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Healthy Cells is a local health magazine with most of the articles written by local professionals. People love to read about healthcare from their local health professionals. Each month includes a wide variety of articles on various topics.
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A New Way of Looking at Alzheimer’s Disease Part 1

Since a high-stress lifestyle combined with a diet high in processed foods, sugar, and inflammatory industrial seed oils is the common denominator in a host of epidemic, chronic diseases that rarely occurred 100 years ago, it would stand to reason that diet and lifestyle might effect Alzheimer’s disease too.

    Well, it turns out that a very large body of evidence now suggests that Alzheimer’s is primarily a metabolic disease. Some scientists have gone so far as to rename it Diabetes type 3.
    “In the U.S. alone, 19 million people have now been diagnosed with [diabetes type 2], while a further 79 million are considered “prediabetic,” showing some of the early signs of insulin resistance. If Alzheimer’s and type 2 diabetes do share a similar mechanism, levels of dementia may follow a similar trajectory as these people age.”
    Can you imagine the ramifications: 19 million people (and growing) at very high risk for Alzheimer’s, and another 79 million (and growing) at high risk? Plenty of research still needs to be done, but it is looking like Alzheimer’s disease could be another catastrophic impact of the industrial processed food system — and the worst discovered thus far.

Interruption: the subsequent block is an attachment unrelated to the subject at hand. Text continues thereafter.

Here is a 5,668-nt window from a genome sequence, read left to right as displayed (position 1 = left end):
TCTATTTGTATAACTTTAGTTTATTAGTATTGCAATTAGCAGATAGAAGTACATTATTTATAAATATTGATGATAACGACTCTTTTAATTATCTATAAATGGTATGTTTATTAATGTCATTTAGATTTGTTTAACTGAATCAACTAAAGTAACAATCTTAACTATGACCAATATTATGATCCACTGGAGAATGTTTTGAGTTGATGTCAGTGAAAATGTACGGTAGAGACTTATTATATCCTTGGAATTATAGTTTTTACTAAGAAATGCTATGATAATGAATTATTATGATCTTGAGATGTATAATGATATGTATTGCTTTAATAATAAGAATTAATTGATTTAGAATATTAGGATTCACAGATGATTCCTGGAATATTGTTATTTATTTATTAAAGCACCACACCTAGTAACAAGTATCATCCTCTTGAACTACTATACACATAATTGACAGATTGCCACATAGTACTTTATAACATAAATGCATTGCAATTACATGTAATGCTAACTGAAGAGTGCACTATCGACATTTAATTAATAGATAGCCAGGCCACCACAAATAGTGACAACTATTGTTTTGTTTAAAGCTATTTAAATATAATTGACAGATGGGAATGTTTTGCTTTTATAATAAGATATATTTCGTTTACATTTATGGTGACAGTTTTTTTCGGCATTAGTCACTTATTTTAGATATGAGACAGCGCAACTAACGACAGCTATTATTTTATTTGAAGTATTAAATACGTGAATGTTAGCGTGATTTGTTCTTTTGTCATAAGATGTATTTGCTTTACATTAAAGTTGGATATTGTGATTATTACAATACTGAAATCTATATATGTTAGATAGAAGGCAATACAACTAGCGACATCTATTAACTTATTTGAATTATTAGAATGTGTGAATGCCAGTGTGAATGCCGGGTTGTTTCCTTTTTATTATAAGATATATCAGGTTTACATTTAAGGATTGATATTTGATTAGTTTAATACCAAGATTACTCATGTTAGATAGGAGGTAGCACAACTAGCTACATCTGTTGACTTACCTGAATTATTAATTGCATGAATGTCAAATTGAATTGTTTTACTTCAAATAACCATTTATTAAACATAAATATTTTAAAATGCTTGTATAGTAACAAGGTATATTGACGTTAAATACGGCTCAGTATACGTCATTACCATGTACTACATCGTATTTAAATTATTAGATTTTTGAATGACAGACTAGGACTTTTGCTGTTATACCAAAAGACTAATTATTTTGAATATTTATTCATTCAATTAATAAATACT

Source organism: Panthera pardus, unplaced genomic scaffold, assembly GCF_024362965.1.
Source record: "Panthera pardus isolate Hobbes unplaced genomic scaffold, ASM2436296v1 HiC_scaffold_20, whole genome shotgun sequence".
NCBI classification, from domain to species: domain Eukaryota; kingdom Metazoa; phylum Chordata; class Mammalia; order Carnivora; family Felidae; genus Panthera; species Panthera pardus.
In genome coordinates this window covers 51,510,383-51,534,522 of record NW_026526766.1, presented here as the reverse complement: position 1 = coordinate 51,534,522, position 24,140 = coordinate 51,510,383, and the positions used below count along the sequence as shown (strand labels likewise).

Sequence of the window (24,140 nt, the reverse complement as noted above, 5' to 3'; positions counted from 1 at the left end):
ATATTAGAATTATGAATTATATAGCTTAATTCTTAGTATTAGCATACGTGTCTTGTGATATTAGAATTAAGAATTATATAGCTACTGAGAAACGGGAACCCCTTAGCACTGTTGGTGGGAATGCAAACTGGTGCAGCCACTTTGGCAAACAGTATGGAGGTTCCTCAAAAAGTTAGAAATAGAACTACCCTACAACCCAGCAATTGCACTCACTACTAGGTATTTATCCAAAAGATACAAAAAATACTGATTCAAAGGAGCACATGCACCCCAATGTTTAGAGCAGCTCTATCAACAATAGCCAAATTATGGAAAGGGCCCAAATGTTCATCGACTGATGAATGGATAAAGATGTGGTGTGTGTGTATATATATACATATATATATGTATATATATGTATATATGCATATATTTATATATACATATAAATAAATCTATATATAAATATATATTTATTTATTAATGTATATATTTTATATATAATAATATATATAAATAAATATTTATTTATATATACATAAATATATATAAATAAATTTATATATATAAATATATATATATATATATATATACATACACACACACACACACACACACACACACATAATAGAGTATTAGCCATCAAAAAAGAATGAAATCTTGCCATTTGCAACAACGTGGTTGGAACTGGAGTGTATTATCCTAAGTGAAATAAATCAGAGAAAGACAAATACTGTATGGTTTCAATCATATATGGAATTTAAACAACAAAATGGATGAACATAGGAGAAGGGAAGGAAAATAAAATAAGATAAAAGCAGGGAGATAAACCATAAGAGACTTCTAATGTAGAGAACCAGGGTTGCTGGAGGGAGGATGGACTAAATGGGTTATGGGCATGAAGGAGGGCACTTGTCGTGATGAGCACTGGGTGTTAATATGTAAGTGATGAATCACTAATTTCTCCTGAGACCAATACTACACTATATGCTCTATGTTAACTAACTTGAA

If insulin resistance in the brain wasn’t bad enough, a study released in the March 1, 2012 issue of Analytical and Bioanalytical Chemistry found that high fructose corn syrup commonly contains small amounts of reactive alpha-dicarbonyl compounds which can react with proteins causing neurodegenerative disease, among other problems. Early studies found high intake of fructose was associated with high risk of dementia.
    You don’t have to have a sweet tooth to eat too much sugar. The average American consumes 22 teaspoons of added sugar a day (up to 70 pounds a year). This added sugar is hidden in things like yogurt, ketchup, crackers and low-fat microwave meals to make them taste more appealing.
    Then, when you add in the fact that the USDA wants us to eat eleven servings of grain-based carbohydrates a day (which is just converted into more sugar in your body), Americans are taking in massive amounts of sugar never seen before in human history.
    Diabetes, obesity, and heart disease are all emerging epidemics because of our national processed carbohydrate addiction. Alzheimer’s appears to be no different.
Gut health
    Mounting research continues to show links between the health of the gut and that of the brain. Now, a new study from Lund University in Sweden finds that unhealthy intestinal flora can accelerate the development of Alzheimer’s disease.
    The report, published February 8, 2017 in the journal Scientific Reports, demonstrates that mice with Alzheimer’s have a different gut bacterial profile than those that do not have the disease.
    The gut microbiome is highly responsive to dietary and lifestyle factors. This suggests that a gut-healthy diet may play a powerful role in preventing one of the most feared diseases in America.
    According to study author Dr. Frida Fak Hållenius,“Alzheimer’s is a preventable disease, and in the near future we will likely be able to give advice on what to eat to prevent it.”

    According to new research in the journal Neurology, people who eat a diet rich in omega-3 fatty acids (DHA and EPA in particular, which is found mostly in wild-caught seafood) and plenty of vitamins B-6, folate, B-12, biotin, zinc, C, D, and E have bigger brains and better cognitive function than those whose diets are unhealthier.